Goldman Sachs Has Four Charts Showing the Huge Potential in Virtual and Augmented Reality

A future $80 billion market, said the bank.

Oculus Rift Versus HTC Vive: The VR Headset Battle

Virtual reality started making fresh headlines in 2014, when Facebook made a $2 billion acquisition of Oculus VR. Now Google Inc. has ramped up its "VR" game by focusing Clay Bavor, vice president of product management, solely on virtual reality.

As Wall Street tries to calculate the possible impact on a number of industries, Goldman Sachs Group has put forth some charts laying out its assumptions for what it believes will be an $80 billion market by 2025. 

Here's what caught our eye.

1. Slower adoption, big potential

The first chart looks at how the virtual reality and augmented reality business will fare when compared to the adoption process undergone with smartphones and tablets. Goldman believes it will take a while longer to see such adoption, but "as the technology advances, price points decline, and an entire new marketplace of applications (both business and consumer) hit the market, we believe VR/AR has the potential to spawn a multibillion-dollar industry, and possibly be as game changing as the advent of the PC," the analysts noted.

2. Market size depends on the uptake

The second chart shows how the analysts get to that $80 billion number for industry revenue. The team at Goldman, led by Heather Bellini, looked at possible uses, their "volume adoption framework" and future pricing. The base case is for $80 billion, while the "accelerated uptake" scenario puts the market at a whopping $182 billion.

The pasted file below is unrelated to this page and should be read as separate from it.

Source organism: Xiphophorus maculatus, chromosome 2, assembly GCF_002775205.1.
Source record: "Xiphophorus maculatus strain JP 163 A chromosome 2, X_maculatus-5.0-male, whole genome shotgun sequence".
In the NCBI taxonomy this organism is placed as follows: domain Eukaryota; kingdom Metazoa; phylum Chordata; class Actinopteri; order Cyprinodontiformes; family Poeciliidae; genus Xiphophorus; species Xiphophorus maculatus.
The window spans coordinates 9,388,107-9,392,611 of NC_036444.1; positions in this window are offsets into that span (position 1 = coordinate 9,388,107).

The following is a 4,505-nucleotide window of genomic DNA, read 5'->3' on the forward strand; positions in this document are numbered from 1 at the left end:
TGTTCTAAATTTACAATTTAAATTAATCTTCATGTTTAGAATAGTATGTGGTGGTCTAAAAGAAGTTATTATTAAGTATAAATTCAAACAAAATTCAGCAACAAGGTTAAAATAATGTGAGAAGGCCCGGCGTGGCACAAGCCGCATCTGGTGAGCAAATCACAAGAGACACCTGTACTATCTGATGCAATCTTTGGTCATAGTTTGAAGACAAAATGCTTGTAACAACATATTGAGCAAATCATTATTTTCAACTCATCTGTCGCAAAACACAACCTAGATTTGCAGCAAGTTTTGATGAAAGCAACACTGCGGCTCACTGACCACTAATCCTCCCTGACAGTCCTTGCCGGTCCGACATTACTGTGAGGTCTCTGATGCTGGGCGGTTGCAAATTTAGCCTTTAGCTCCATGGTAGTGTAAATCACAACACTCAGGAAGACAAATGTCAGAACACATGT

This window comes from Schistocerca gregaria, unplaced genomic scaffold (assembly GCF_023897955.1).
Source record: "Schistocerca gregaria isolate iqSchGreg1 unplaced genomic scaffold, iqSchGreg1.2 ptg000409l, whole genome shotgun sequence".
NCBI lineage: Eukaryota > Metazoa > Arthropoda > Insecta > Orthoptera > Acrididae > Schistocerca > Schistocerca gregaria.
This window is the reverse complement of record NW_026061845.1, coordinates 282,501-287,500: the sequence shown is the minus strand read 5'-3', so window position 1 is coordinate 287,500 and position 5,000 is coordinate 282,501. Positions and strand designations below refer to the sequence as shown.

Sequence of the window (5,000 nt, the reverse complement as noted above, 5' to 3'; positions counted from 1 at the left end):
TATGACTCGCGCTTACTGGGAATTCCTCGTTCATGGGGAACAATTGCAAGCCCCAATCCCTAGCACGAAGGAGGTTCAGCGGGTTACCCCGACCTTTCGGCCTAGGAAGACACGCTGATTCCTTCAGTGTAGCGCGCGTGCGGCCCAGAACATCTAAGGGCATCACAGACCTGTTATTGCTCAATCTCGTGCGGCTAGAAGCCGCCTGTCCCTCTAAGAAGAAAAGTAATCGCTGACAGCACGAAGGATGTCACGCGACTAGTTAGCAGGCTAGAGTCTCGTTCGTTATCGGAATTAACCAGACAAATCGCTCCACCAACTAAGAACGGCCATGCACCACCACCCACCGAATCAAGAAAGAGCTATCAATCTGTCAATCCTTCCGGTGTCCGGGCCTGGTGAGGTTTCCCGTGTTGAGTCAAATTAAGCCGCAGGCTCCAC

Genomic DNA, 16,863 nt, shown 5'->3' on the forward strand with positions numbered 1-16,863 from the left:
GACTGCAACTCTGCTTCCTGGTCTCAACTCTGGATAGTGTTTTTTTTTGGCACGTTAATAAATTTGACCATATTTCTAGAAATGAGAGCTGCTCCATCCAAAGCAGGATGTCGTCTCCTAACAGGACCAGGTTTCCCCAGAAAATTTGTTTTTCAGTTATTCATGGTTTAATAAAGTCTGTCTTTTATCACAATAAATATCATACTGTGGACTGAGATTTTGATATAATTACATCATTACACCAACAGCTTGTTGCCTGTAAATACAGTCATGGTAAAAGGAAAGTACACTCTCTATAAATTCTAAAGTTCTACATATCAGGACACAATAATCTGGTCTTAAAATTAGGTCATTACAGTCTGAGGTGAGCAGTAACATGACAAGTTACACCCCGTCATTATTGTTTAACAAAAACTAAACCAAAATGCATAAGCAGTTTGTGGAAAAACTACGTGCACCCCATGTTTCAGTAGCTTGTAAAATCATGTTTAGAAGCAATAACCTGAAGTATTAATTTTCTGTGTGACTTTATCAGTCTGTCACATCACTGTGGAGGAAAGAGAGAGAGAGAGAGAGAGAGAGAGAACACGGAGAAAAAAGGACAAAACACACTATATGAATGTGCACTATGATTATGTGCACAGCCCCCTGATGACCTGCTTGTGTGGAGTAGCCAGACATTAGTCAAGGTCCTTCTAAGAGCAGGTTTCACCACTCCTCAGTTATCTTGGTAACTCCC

3. Virtual reality could be used for these functions

Goldman has nine areas in which virtual and augmented reality can be used, ranging from video games to retail. While video games make up the largest portion, everything from health care to real estate could experience disruption. 

4. The price of head-mounted devices (HMDs) is expected to fall

Last, prices typically fall as technology progresses. This is key for hardware adoption, Goldman said, so it looked at how the cost structure might look in the future. "We found that major hardware devices have experienced pricing declines in the range of 5-10 percent annually over the past 20 years," the team said. 

Goldman isn't the only firm publishing virtual reality research this week, Macquarie Bank also sent out a note to clients about the future of this business.

"We continue to believe that VR/AR is poised to be the next computing platform. And like the transition from desktop to mobile, it will be disruptive. ...The first half of 2016 will see the most significant progress on VR/AR ever," Analyst Ben Schachter wrote in the note, published on Wednesday.

The analyst says he has been sampling some new virtual reality products and has come away even more optimistic on the market. "We have been fortunate to be in the relatively unique position of having tried the latest versions of almost all known devices. And while each has its pros and cons, it is clear that progress is being made," he said.